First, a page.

If you’ve stayed up late reading “Twilight,” “The Hunger Games” or anything “Harry Potter,” you’re not alone. Turns out that 55 percent of the buyers of books designated for kids 12 to 17 are actually adults, according to a biannual study from Bowker Market Research.
To find out what makes the young-adult (YA) genre such a hit with people well past prom age, we spoke with Sarah Pitre of Forever Young Adult, a popular site “for YA readers who are a little less Y and a bit more A,” a tagline that makes total sense when you read the blog post on the “Pride & Prejudice” official movie drinking game.
Pitre says it’s understandable that adults are enjoying YA titles. “There is something universal about the first crush, the first kiss, when you realize your parents are human beings,” she says. “Harry Potter” really “woke people up to the idea that they could stray from the adult section and find something fascinating to read.” And once “Twilight” and “The Hunger Games” became global phenoms, publishers truly caught on to the genre’s ability to reach all ages — which is why the YA section at your local library is so much bigger than it was when you were still in high school. Here are some of Pitre’s favorite recent YA picks for grown-ups.
If you love “The Hunger Games” and dystopian titles, you’ll like:
“Divergent” (book one of the “Divergent” trilogy), by Veronica Roth ($9.59)
“Divergent” and its recently released sequel, “Insurgent” ($12.71), are “fantastic,” Pitre says. The books are hugely popular, and “Divergent” “probably is going to be a movie,” she adds. Read this now and have bragging rights to being the first of your friends to have read the next “Hunger Games.”
If you love “The Walking Dead” or apocalyptic, end-of-the-world books, you’ll like:
“Ashes” (book one of the “Ashes” trilogy), by Ilsa J. Bick ($9.59)
This “really scary and great” book is one of Pitre’s current favorites in the YA genre. It’s about Alex, a girl with an incurable brain tumor, who goes off by herself in the woods. While she’s out, an electromagnetic pulse wipes out much of the human race and turns many of the survivors into zombies. It’s such a page-turner that you’ll probably want to order the second book, “Shadows” ($10.79).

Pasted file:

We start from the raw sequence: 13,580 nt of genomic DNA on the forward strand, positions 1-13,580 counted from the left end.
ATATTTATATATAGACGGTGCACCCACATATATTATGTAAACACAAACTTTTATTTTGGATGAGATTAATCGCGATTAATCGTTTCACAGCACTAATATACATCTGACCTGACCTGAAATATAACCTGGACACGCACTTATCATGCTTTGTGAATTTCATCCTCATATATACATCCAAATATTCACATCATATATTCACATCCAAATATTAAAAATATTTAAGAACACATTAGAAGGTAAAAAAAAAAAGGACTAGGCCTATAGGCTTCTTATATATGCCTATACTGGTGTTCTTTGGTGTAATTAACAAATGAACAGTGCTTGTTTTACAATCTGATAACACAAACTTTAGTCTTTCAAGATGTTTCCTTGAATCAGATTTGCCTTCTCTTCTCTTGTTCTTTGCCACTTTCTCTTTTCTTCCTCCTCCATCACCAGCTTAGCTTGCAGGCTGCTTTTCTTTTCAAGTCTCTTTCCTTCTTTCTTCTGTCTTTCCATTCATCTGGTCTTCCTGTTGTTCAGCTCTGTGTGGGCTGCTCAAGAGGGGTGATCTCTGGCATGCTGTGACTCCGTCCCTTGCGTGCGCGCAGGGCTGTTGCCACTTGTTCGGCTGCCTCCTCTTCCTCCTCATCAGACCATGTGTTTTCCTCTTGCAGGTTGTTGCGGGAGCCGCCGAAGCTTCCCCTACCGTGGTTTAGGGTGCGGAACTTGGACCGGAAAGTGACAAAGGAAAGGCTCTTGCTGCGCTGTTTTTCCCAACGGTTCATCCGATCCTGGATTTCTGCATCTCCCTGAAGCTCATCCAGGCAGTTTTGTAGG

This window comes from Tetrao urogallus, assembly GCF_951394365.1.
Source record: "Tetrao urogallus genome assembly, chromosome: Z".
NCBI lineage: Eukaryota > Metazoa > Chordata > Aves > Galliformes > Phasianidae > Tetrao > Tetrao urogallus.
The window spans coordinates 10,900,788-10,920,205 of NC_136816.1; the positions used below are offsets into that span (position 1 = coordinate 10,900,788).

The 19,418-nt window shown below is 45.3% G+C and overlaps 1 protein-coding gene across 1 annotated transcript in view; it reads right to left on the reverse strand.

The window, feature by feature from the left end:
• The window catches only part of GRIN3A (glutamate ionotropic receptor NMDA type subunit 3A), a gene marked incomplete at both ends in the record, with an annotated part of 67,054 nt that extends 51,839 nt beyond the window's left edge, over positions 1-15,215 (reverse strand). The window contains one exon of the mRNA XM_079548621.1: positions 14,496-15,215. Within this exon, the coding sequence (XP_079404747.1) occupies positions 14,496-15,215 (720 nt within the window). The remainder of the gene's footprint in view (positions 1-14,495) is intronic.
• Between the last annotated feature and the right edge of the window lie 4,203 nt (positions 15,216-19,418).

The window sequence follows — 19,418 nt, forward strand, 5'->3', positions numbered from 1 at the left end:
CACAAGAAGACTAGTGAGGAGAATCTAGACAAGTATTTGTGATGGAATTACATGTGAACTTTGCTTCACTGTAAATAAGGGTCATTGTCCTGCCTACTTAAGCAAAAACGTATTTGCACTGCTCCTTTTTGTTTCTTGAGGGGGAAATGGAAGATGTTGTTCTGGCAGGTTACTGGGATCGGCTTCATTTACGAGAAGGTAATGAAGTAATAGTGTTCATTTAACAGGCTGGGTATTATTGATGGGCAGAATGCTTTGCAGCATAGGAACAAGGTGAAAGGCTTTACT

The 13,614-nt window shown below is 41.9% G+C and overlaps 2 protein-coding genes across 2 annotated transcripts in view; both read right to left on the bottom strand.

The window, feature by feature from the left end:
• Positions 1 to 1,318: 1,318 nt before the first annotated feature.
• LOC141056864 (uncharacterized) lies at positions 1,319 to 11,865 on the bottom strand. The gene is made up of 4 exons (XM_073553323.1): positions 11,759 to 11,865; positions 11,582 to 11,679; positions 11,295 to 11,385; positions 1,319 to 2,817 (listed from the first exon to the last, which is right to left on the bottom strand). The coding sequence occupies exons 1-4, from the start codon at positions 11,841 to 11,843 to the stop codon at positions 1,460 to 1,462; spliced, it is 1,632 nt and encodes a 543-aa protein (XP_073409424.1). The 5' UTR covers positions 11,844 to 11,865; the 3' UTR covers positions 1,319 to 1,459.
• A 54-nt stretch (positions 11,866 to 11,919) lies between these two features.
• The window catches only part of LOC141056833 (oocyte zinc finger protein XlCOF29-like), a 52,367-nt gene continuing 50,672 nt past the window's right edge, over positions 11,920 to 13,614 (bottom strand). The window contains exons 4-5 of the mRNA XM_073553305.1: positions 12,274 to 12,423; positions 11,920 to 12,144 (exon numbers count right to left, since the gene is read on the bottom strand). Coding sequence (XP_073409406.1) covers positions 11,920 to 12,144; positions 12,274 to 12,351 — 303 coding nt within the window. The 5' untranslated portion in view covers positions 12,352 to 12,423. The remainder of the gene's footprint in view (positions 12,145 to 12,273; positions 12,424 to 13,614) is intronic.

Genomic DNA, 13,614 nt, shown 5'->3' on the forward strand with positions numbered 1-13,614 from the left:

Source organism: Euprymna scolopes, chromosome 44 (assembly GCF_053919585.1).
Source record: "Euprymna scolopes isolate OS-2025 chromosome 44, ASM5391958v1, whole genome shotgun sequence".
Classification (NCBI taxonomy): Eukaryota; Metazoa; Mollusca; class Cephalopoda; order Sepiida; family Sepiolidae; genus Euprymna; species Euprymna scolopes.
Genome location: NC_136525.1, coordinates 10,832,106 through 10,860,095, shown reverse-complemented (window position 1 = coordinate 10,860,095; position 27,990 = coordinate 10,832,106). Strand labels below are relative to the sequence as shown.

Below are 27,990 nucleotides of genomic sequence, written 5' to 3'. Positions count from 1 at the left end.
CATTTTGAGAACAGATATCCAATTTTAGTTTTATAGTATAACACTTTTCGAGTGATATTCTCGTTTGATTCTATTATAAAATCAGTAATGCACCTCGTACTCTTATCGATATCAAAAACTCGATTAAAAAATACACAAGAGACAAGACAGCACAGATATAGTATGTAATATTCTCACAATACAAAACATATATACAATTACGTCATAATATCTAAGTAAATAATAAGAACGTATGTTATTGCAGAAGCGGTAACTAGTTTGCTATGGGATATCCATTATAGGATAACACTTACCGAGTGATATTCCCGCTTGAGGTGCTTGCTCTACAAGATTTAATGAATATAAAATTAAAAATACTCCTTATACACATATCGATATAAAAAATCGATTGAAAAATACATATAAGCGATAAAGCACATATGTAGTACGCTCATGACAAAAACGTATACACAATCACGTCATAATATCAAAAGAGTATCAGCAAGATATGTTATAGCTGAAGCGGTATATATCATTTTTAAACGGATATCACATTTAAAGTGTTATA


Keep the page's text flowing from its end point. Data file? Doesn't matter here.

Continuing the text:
If you’re obsessed with “Twilight” or other epic love stories, you’ll like:
“Daughter of Smoke & Bone” (book one of the “Daughter of Smoke & Bone” trilogy), by Laini Taylor ($9.99)
This is a “really epic love story” about two fascinating and unusual teens named Karou and Akiva. “It’s a beautiful, magical, fantastical book, and the romance is really great,” Pitre says. “Twilight” fans will love this novel, but Pitre adds that the heroine is much “more independent and confident” than Bella, so even you “Twilight” haters out there will be happy. The sequel, “Days of Blood & Starlight” ($11.77), is out as of Nov. 6, making for some very happy wintertime readers. Side note: The trilogy’s author has pink hair and a kid named Clementine Pie, so she is officially the coolest human being ever.
“The Raven Boys” (book one of the four-book series “Raven Cycle”), by Maggie Stiefvater ($11.77)
Set in contemporary Virginia, this book has a lot of lore in it as well as supernatural elements and mystery. Pitre says “it’s phenomenal, and probably my favorite book that I’ve read all year.” It’s about a psychic’s daughter named Blue who has been told all her life that if she kisses her true love, he will die. But when she meets Gansey, a mysterious — and compelling — prep-school boy who has secrets of his own, she isn’t sure what to do. This book “pulls you in, and you don’t want to let it go,” our expert adds.
If you love suspenseful tales a la Dan Brown, you’ll like:
“The Book of Blood and Shadow,” by Robin Wasserman ($11.98)
It’s a tough plot to summarize in a short space, so let Pitre boil it down to this: “It’s like ‘The Da Vinci Code’ but with teenagers.” Intrigued? Me, too.
If you like plots that could actually happen, otherwise known as contemporary YA, you’ll like:
“When You Were Mine,” by Rebecca Serle ($10.98)
Based on “Romeo and Juliet,” the story takes place in a modern setting and is written from the perspective of high school senior Rosaline. Basically, Pitre says, “this girl has been in love with a guy, but then her cousin moves to town” and messes everything up. It’s “super swoony,” Pitre raves, and “the writing is great.”
“The List,” by Siobhan Vivian ($10.97)
Every year, “the list” papers the entire high school, naming the hottest girl in each grade — and the ugliest one, too. Told from the perspective of each of the eight girls named, the book covers serious topics in a non-preachy way.
“Burn for Burn” (first in a trilogy), by Jenny Han and Siobhan Vivian ($10.97)
Pitre had kind words for another one of Vivian’s books, this one co-written with Jenny Han, about three girls who get tired of being bullied and make a pact to take revenge on their tormenters.
“The Best Night of Your (Pathetic) Life,” by Tara Altebrando ($11.98)
Mary is dying to finally be sprung from the hell that is high school, but she’s stuck doing one last activity with her classmates: the annual Senior Week Scavenger Hunt. The plot takes place over just a few hours, but Altebrando still manages to distill high school down to its very essence. “The Best Night of Your (Pathetic) Life” is “really fun,” Pitre says.